Basic scientists in France have recently discovered
that macrophages located in urethral tissue can contribute to cellular HIV
reservoirs, and that the quantity of these specific immune cells is
surprisingly high. Results were published in Nature Microbiology last week.

The well-documented existence of cellular reservoirs
that contain ’latent’ HIV is a major barrier to HIV eradication or cure. These
reservoirs are HIV-1 infected cells of the immune system that, under the
pressure of antiretrovirals, do not actively produce new virus. However, as
soon as antiretroviral therapy is discontinued, the virus starts to replicate
again.

Most research in this field has focused essentially on
T lymphocytes, known to be among the first immune cells to be targeted by HIV.
Research has attempted, among several strategies, to eliminate latent HIV from reservoir
cells by reactivating them through a “shock and kill” approach. This approach
consists of two steps:

  • reactivating the
    latently infected cells with specific products such as “latency reversing
    agents”
  • having them destroyed by the patient’s immune
    system, helped by novel medicines.

So far, these leads have not proven successful,
although it may take years to do so. What is reassuring, however, is that
scientists are pursuing them.

Morgane Bomsel, Yonatan Ganor and colleagues at the
Institut Cochin in Paris examined urethral tissue from twenty men with HIV who
were on antiretroviral therapy and had a suppressed plasma viral load. Scientists
rarely have access to urethral tissue samples: these were obtained from individuals
undergoing gender reassignment surgery. The researchers aimed to identify and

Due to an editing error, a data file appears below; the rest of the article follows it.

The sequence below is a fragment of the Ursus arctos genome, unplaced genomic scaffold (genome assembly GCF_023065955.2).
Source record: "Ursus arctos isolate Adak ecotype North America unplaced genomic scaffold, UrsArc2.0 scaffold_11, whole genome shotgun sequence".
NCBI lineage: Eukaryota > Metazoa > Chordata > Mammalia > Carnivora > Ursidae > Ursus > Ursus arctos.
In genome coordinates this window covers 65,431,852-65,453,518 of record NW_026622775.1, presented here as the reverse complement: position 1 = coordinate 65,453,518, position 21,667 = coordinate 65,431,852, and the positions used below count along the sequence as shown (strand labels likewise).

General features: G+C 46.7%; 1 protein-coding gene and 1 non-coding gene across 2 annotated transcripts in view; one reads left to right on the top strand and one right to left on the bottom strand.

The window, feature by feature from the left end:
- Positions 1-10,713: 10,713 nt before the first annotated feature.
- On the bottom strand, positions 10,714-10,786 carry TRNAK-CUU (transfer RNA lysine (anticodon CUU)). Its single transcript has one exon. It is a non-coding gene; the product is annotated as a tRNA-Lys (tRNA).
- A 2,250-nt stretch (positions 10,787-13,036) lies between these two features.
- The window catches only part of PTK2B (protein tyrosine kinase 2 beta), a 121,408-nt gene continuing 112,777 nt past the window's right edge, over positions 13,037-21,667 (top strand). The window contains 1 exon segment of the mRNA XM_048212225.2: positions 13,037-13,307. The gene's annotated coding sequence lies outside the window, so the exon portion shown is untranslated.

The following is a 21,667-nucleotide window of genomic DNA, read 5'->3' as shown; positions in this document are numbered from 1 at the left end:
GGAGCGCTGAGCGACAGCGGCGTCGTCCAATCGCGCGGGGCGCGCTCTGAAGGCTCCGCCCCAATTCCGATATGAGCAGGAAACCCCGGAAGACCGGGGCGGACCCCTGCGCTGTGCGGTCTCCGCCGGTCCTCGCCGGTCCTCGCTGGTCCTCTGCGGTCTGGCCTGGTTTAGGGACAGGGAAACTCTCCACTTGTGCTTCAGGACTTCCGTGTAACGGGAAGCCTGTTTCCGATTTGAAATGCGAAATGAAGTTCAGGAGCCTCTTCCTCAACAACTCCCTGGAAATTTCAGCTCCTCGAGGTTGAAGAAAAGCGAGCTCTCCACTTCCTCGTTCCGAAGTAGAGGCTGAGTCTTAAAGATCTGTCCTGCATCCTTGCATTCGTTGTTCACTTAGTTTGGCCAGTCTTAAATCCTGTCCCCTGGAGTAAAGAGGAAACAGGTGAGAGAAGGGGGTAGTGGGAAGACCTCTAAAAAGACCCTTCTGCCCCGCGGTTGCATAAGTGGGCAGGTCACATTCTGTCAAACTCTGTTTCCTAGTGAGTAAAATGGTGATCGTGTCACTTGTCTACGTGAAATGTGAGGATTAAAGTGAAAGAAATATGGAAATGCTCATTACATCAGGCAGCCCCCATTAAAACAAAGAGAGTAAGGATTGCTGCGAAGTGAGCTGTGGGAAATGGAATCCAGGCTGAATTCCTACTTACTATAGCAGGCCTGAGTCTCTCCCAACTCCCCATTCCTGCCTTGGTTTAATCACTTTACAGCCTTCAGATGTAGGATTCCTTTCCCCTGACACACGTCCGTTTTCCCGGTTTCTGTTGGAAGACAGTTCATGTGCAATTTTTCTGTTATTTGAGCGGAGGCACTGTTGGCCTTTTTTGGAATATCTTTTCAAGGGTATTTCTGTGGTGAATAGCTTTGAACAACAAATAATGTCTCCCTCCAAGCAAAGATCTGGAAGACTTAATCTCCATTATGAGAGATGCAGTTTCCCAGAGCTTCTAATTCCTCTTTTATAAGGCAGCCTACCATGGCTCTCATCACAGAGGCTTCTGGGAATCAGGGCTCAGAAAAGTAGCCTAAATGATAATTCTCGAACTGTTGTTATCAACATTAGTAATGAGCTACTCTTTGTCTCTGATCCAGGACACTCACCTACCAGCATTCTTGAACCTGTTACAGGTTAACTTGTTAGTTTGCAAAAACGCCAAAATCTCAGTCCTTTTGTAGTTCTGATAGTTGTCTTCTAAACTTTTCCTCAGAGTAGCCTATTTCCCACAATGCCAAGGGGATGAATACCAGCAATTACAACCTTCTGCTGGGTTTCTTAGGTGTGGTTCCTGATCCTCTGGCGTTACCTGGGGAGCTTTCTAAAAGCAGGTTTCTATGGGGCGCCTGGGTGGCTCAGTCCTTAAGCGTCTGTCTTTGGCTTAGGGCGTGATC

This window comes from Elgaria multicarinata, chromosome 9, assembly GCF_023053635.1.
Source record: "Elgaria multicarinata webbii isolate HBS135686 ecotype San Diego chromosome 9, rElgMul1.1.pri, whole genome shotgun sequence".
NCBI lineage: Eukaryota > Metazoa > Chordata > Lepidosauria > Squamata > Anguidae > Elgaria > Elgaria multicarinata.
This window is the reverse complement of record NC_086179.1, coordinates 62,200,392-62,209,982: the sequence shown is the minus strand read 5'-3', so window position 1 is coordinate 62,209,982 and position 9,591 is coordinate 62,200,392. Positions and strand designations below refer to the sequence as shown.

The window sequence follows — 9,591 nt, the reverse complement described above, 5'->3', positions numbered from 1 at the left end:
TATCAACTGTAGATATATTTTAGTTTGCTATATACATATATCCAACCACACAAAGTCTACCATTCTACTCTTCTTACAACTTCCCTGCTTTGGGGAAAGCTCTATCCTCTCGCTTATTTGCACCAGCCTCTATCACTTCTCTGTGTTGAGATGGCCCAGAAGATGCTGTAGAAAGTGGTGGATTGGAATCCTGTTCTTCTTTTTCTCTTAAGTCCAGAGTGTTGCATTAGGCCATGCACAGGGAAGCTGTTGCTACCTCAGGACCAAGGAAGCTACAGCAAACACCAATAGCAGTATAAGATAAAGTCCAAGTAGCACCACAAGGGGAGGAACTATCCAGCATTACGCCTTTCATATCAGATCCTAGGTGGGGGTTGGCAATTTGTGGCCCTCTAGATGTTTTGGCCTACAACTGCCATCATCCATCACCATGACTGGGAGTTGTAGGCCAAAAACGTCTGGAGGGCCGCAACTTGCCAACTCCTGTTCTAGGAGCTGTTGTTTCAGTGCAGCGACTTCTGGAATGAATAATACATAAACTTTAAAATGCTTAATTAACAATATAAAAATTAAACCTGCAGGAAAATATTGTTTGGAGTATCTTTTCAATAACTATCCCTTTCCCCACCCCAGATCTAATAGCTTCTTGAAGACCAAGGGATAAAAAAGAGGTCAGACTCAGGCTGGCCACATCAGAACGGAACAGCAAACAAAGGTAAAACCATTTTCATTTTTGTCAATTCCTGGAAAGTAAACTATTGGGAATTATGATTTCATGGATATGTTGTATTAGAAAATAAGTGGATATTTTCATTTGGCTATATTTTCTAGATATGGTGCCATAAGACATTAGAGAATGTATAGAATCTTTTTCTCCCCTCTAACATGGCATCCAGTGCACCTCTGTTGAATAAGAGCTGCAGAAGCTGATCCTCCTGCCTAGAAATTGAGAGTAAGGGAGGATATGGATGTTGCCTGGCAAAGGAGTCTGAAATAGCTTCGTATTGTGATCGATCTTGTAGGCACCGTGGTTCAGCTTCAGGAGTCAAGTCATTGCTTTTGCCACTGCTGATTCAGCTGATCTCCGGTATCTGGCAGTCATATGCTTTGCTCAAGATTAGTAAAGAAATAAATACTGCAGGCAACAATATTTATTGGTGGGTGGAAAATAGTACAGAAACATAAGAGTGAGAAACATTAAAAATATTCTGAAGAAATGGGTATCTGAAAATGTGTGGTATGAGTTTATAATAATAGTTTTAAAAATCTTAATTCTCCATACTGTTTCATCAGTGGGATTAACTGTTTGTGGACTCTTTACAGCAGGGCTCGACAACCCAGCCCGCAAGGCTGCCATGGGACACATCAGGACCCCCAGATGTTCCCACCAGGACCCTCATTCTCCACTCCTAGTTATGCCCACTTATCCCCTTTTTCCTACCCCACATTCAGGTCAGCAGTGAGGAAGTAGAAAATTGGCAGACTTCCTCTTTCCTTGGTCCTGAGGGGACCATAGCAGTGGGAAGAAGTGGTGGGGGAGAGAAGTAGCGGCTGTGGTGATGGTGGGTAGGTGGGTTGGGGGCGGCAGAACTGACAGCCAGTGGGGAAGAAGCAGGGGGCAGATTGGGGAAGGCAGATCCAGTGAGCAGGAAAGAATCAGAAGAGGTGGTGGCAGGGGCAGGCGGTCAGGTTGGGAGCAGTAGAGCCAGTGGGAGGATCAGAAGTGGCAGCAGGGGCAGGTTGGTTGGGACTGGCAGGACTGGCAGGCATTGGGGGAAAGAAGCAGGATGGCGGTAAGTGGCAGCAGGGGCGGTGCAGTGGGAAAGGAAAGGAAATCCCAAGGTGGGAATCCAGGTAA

characterise HIV reservoirs present in the tissue.

One of the motivations behind this work, was that
previous studies had shown that HIV genetic material, as well as a proportion of
reappearing viruses (in the viral rebound that follows treatment interruption),
came from a different, unidentified, cellular reservoir, other than T-cells. Moreover,
macrophages were strongly suspected as they are among the first immune cells –
like T lymphocytes – to be targeted by HIV during sexual transmission.

The researchers found HIV genome in macrophages, but,
contrary to what could have been expected, not in T lymphocytes. Additionally, while
infectious virus was produced from all cells after macrophage reactivation, it
was not observed following the stimulation of T lymphocytes. Finally, the
investigators were able to characterise macrophages containing infectious
reservoirs as a new subtype of these immune cells and observe that they were
considerably increased in their study participants’ samples.

By contrast to current theories, whereby HIV
reservoirs were thought to only be present in T lymphocytes, this study is the
first to reveal the existence of major reactivable HIV reservoirs in human
tissue macrophages. While the authors call for more systematic attempts to
identify such HIV reservoirs in macrophages from mucosal or lymphoid tissues, their
study also implies that researchers will probably be compelled to rethink their
strategies – new approaches, new agents – towards an HIV cure.